The Impact of Integrated Multidisciplinary Palliative Care Program on Symptoms in Patients at the Palliative Care Ward—An Audit and a Protocol of Prospective Controlled Investigation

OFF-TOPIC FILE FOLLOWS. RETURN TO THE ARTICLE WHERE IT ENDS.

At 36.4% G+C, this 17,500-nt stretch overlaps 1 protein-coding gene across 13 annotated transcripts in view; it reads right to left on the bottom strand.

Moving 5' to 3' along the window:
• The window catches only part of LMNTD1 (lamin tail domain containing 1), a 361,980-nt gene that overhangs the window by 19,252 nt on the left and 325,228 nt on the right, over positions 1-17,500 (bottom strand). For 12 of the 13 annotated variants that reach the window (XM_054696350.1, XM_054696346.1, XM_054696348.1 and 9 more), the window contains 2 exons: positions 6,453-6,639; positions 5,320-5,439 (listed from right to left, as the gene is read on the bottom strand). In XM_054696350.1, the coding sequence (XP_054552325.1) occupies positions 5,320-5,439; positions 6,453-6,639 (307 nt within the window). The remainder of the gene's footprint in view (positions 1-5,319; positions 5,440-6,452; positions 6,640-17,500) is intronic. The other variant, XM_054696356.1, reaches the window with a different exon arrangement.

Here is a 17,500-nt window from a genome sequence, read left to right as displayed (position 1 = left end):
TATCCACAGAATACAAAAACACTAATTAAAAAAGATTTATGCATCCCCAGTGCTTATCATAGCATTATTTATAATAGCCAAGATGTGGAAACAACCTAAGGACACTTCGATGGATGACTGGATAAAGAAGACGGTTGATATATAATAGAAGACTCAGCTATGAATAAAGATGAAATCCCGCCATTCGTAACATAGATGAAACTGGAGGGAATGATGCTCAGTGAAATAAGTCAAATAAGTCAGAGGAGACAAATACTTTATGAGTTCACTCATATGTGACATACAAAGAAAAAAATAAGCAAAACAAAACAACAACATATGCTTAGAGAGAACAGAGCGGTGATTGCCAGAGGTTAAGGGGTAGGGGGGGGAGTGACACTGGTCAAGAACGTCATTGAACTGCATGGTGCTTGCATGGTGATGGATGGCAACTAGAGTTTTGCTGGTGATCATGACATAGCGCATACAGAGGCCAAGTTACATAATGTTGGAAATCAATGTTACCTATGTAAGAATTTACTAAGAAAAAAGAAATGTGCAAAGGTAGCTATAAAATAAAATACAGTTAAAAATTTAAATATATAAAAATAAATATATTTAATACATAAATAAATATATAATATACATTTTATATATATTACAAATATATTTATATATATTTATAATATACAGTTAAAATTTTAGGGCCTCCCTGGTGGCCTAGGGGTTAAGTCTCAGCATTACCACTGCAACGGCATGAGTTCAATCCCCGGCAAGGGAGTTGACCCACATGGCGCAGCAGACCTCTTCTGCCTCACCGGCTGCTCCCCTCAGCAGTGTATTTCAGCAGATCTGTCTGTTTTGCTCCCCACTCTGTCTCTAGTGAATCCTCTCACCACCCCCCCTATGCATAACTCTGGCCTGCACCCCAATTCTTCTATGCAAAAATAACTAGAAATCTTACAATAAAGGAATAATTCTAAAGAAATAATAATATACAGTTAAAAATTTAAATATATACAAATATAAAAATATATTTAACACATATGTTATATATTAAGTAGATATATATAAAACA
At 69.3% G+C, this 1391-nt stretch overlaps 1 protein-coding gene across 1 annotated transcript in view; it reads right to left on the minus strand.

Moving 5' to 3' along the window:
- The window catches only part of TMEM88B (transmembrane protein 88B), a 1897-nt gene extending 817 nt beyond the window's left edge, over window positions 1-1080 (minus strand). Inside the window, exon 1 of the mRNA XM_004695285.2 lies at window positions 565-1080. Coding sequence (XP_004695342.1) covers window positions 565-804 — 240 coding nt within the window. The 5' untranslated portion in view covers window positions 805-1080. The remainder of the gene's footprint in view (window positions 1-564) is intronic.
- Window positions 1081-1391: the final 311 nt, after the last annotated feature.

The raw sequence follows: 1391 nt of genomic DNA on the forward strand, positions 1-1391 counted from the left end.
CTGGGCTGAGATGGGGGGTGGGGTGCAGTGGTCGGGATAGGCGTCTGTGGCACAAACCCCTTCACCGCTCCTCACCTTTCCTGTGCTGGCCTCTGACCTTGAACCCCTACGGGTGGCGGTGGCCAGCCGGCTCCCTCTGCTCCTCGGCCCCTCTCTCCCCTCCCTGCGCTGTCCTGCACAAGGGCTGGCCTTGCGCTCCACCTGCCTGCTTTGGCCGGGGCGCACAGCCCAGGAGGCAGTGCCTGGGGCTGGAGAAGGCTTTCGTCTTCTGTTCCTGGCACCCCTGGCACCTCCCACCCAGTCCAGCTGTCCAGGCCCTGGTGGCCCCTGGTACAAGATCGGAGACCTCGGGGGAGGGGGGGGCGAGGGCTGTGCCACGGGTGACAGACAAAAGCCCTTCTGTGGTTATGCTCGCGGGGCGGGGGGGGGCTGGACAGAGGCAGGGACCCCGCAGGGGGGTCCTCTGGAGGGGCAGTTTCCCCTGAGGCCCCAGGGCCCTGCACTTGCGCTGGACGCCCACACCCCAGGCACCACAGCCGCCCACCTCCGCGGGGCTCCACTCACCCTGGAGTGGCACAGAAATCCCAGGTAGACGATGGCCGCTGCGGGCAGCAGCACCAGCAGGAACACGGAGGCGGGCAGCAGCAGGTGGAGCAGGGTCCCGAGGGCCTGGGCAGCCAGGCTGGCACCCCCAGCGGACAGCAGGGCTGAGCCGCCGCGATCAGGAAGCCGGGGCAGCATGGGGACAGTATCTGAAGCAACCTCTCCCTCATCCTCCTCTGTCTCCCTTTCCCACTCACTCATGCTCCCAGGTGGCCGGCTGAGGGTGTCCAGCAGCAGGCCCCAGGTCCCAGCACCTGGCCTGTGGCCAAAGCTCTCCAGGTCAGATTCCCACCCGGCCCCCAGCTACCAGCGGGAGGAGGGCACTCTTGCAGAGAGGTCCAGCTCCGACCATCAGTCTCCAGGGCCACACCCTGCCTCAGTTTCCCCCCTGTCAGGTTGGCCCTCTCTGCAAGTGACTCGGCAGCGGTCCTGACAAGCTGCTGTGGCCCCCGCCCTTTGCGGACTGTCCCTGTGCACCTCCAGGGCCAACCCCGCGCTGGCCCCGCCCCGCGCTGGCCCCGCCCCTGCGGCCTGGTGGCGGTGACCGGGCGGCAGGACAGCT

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An integrated multidisciplinary palliative care (IMPC) program is a promising tool to improve symptom control in patients at the end of life. The aim was to study the feasibility of the IMPC program in patients at the palliative care (PC) ward. A retrospective audit, using the extended Edmonton Symptom Assessment Scale (ESAS), was conducted on the PC ward of the university hospital. Consecutive patients who were admitted for the IMPC program during 1 year were considered. One hundred forty-eight cases (93% with underlying cancer) were analyzed. The intensity of pain levels, nausea, vomiting, shortness of breath, and sleep disorders decreased at least by 50% ( P < .0001) during the 13 (median) days of IMPC. Integrated multidisciplinary PC program was associated with symptom improvements in patients at the PC ward. The information generated supports sample size calculation for a prospective controlled trial.
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